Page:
If you are searching for easy orchid drawings for copying, you are welcome to use this orchid outline which will assist you with the transition to successful drawings.
The basic shape depicted will give you good knowledge about this unusual flower, commonly known as an orchid.
In case you are interested to know what variety this outline is, it is from the species Disa racemosa.
I copied (freehand) from a picture in a gardening book that showed it was a cranberry pink color with cream inside the cup-like portion.
In outline form, you can see the simple lines of this particular orchid's structure.
To uncomplicate a drawing subject, the best idea is to go around the outside edge and define the outline.
Once your mind is in gear to look for this basic line, continue the search and look for more simple lines within.
Give yourself an advantage by sketching in a border with the same dimensions as your picture before you start to copy it.
Have fun and be kind to yourself while you practice.
Always remember that your next orchid drawing is another step closer to a perfect drawing.
The orchid's form is comprised of 3 petal-like sepals and 3 petals.
One petal is much longer than the other two plus it is a special color and shape.
The two outside petals are alike but the middle petal (known as "the lip") is a different shape.
The lip is larger and more showy than the other petals and it could look something like a cup, a scoop, a trumpet or a bag.
The shape of the orchid flower is different in all varieties.
Once you know to look for the unique middle petal which has an upside-down flower, you won't have a worry identifying an orchid. (For some reason, I used to be confused about the difference between orchids and lillies!)
There are cultivated orchids and also wild orchids. You can find wild orchids where there is plentiful rainfall - they can grow on rocks, trees and on the ground..
Orchids can be a variety of colors except black and they can be speckled or streaked.
Examples and exercises that show you exactly how to go about drawing.
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Two orchid drawings on this page were done on a whim so they evolved as I held a pen and not a pencil.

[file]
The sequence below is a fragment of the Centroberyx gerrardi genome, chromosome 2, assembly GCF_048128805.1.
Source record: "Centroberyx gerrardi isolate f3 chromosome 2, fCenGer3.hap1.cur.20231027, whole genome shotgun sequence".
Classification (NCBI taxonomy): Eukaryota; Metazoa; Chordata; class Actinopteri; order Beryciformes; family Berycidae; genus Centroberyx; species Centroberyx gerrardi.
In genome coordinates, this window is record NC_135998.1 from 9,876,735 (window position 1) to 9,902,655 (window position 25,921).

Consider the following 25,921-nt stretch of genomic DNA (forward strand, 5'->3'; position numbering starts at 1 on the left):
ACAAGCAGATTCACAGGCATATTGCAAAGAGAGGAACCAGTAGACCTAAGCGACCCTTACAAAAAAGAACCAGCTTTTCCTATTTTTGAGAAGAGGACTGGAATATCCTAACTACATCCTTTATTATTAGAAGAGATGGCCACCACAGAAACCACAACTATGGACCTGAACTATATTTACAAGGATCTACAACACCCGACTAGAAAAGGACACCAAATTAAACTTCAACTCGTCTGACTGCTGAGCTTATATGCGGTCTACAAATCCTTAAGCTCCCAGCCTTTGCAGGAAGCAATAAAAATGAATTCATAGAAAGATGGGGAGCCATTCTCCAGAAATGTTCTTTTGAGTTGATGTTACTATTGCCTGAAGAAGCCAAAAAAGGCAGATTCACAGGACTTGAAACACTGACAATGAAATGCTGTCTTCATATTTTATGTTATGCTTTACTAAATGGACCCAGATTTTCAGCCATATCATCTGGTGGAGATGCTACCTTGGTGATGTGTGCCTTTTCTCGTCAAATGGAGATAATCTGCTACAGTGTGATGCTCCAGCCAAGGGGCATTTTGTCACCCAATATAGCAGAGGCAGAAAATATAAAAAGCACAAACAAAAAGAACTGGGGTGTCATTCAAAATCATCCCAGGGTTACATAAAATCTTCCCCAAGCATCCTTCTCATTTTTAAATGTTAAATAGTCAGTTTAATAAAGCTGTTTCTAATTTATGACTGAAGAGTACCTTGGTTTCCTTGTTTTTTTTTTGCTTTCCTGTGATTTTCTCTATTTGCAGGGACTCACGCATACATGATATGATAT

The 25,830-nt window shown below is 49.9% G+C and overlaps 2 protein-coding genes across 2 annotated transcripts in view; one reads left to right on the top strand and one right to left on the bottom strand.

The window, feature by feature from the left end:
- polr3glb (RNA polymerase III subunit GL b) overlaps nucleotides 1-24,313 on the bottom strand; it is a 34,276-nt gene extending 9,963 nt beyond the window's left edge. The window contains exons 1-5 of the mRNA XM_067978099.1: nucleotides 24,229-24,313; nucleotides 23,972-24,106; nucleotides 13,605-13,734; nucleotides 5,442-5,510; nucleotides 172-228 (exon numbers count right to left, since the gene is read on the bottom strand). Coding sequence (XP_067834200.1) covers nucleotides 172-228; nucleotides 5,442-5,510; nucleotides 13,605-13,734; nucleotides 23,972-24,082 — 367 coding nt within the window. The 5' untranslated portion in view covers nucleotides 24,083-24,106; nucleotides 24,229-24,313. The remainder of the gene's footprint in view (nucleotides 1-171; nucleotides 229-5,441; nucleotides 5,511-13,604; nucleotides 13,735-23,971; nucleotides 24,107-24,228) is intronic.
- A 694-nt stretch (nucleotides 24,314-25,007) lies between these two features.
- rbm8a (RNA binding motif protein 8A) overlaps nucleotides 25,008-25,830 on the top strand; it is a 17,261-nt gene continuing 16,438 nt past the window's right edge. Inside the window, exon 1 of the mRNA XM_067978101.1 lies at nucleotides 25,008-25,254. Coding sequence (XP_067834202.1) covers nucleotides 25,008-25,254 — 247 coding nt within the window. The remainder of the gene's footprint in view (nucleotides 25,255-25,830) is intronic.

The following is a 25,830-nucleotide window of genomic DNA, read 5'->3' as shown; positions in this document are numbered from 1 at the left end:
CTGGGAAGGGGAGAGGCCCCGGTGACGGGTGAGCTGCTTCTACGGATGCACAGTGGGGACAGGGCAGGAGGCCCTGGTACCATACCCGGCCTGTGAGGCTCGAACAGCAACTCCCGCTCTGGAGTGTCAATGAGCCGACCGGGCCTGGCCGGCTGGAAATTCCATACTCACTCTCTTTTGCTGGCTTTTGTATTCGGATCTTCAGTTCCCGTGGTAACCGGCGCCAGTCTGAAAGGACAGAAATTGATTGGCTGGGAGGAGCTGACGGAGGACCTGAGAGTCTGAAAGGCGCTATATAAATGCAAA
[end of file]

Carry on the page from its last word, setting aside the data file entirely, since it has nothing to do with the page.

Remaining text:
Here is my first attempt (in pen) of a roughly sketched orchid that I drew as I was making some notes about orchids.
Remember that it's good to keep your drawings and sketches together in your sketchbook so you can monitor your drawing progress.
This sketch will be cut from my note pad and pasted into my sketchbook even though it's not of good quality.
You will surprise yourself when you attempt to draw this complex form.
Once you finish one, you will have learned about the shape and you become more comfortable about drawing the next one.
After I became familiar with the bloom, I put more effort into this orchid drawing on the left by squinting to help me see light and shade more effectively.
I love to see that I can produce something like this even though I still have a lot more to learn.
It is a good idea to draw what you see and there is no need to include every single detail.
Look at the shape subjectively and decide what you want to portray - after all, you are the creator here.
I think this drawing turned out better because I had roughly sketched a few images prior to drawing with care.
Where there are several orchids on a single stem that you wish to draw, you can use a grid for assistance.
If you have a photo on your computer that you'd like draw and you want to place a grid over it, you can use this free program called Photofiltre. Follow the directions on that page to see how I placed this grid over my orchid photo.
This is my very first rough sketch that helped me work out how to effectively get the shape and appearance right.
If you try this, keep going over your lines until it appears to be correct.
This was done in pen and that was a bonus because I couldn't erase the incorrect lines which actually help to find the right ones.
There hasn't been a subject that I don't enjoy drawing and these orchid drawings have been no exception.
Flowers are such a joy to produce and a pleasure to view.
Going by my experience with this topic, beginner artists are better off focusing on practicing with straighforward flowers prior to attempting to draw orchids.
It's in your best interest to keep with simple line drawings and by practicing with easy subjects that interest you.
However, you can always try drawing the outline of an orchid (at top), which is what I was copying here. It doesn't hurt you to do that and then you can judge the progression of your drawing skills.
The most important thing is to love and enjoy every drawing moment that you can manage.
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